Sacroiliac joint (AP sacrum view)

Last revised by Andrew Murphy on 23 Mar 2023

The AP sacrum projection is part of the sacroiliac series that includes an oblique projection (PA/AP) of the joint on both sides. Although usually taken as an AP projection it can also be taken PA with a reverse caudal central ray angulation of 30° to 35° when patients cannot assume supine position 1.

  • patient positioned supine on the imaging table with legs extended
  • patient’s shoulders and anterior superior iliac spine are at equal distances from the imaging table to prevent rotation
  • anteroposterior projection
  • centering point
    • central ray midline 5 cm below the level of the anterior superior iliac spine (4 cm above the symphysis pubis)
    • central ray with cephalad angle of 30° (male) to 35° (female)
  •  collimation
    • laterally to include both sacroiliac joints
    • superiorly and inferiorly to include the entire sacrum
  • orientation  
    • portrait
  • detector size
    • 18 cm x 24 cm
  • exposure
    • 75 kVp
    • 20-30 mAs
  • SID
    • 100 cm
  • grid
    • yes
  • the sacroiliac joints are demonstrated closed
  • the sacrum should not be foreshortened and the inferior segments of the sacrum should be overlapped over the symphysis pubis
  • the mid-sagittal plane of the sacrum should be aligned with the symphysis pubis to ensure no rotation
  • when possible, imaging the sacroiliac joints in a posterior-anterior position is preferred for better demonstration the sacroiliac joints and reduced patient dose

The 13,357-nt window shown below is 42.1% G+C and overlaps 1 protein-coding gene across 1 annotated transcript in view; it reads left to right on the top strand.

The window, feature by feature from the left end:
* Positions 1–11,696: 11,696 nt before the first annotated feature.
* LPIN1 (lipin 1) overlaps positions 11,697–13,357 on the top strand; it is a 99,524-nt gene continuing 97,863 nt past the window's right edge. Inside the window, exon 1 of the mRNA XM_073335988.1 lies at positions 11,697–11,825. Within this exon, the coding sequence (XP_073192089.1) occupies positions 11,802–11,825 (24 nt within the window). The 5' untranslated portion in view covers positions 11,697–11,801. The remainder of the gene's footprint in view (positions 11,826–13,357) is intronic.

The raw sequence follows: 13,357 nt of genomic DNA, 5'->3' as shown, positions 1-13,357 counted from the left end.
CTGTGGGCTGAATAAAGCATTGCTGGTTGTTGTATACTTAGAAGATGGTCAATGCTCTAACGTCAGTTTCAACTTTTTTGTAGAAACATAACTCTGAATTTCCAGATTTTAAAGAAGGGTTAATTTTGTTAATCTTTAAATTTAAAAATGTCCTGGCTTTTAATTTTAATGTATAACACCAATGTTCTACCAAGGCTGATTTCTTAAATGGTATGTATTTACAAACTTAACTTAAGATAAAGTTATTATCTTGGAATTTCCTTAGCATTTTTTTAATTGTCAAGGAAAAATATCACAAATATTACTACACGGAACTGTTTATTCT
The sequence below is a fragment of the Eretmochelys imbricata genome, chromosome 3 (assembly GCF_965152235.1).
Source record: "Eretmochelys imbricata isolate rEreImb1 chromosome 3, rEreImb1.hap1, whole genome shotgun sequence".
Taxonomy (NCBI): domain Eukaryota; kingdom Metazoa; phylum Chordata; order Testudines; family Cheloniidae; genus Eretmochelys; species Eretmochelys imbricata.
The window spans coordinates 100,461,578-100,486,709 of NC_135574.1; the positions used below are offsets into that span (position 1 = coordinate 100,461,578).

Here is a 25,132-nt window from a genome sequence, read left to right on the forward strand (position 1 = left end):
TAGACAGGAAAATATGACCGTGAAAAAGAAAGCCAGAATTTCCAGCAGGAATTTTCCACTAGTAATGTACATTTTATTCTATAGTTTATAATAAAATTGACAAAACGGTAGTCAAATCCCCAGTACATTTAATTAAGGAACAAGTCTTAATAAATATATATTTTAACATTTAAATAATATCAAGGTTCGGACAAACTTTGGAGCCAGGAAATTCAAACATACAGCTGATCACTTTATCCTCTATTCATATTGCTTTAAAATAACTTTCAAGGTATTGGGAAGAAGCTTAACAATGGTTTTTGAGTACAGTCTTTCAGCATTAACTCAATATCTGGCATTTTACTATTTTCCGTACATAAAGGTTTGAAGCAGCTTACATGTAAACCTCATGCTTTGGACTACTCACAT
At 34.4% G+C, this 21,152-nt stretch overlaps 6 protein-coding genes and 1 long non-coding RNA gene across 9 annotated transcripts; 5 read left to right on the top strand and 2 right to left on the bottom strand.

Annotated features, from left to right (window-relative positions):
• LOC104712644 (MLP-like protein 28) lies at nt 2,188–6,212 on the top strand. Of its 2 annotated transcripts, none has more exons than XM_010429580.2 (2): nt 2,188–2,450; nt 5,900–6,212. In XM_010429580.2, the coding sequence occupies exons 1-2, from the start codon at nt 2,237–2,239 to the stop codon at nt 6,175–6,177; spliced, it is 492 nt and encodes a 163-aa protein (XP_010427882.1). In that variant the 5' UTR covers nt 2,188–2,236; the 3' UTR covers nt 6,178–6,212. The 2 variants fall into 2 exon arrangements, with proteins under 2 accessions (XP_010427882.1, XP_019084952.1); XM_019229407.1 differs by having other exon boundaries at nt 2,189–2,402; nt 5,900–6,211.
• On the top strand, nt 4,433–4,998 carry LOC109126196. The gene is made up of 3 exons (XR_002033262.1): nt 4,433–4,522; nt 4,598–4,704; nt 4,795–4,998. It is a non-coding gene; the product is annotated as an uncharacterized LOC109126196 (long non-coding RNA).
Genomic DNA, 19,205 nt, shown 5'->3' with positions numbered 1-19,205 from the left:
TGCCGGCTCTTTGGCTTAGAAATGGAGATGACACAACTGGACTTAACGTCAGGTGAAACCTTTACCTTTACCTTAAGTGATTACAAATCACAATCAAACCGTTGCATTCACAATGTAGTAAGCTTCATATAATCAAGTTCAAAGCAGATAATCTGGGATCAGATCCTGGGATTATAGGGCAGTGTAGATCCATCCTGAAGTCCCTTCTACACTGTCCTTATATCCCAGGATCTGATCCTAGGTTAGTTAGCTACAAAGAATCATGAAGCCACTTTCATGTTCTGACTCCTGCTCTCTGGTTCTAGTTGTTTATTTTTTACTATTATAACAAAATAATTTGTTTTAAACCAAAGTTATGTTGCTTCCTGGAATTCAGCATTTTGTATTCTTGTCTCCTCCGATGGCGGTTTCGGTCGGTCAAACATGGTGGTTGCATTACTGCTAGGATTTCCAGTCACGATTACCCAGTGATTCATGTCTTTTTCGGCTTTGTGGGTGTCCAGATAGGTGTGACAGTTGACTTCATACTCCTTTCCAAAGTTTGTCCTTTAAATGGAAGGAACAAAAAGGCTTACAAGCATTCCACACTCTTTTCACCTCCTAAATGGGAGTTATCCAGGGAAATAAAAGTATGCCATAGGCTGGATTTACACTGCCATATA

• the sacroiliac joint projects in an oblique coronal orientation.  Therefore, when imaging it PA, it will allow the diverging x-ray beam to project through the joint space, demonstrating it to maximum effect compared to the AP projection
  • compression of tissues for the PA projection significantly reduces radiation dose compared to the AP projection without compromising image quality 3

Detection of rotation on an AP axial sacroiliac joint image can be done by ensuring the midsagittal plane of the sacrum is aligned with the symphysis pubis.

In a supine position, if the patient is rotated the mid-sagittal plane of the sacrum will move in the direction opposite from the movement of the symphysis pubis. Hence, to correct for rotation the direction of patient movement should seek to rotate the pubic symphysis toward the raised side.

For example, if the patient is rotated into an RPO position, the pubic symphysis will rotate to the right of the mid-sagittal plane of the sacrum. If the patient is rotated in an LPO position, the pubic symphysis will rotate to the left of the mid-sagittal plane of the sacrum.

Symphysis pubis should be projected over the lower third of the sacrum 2.

Over-angulation will result in the SIJs and sacrum being elongated and will project the symphysis pubis over the inferior borders of the sacrum.  Under-angulation will project the pubic symphysis free from the superimposition of the sacrum 2.

ADVERTISEMENT: Supporters see fewer/no ads

Updating… Please wait.

 Unable to process the form. Check for errors and try again.

 Thank you for updating your details.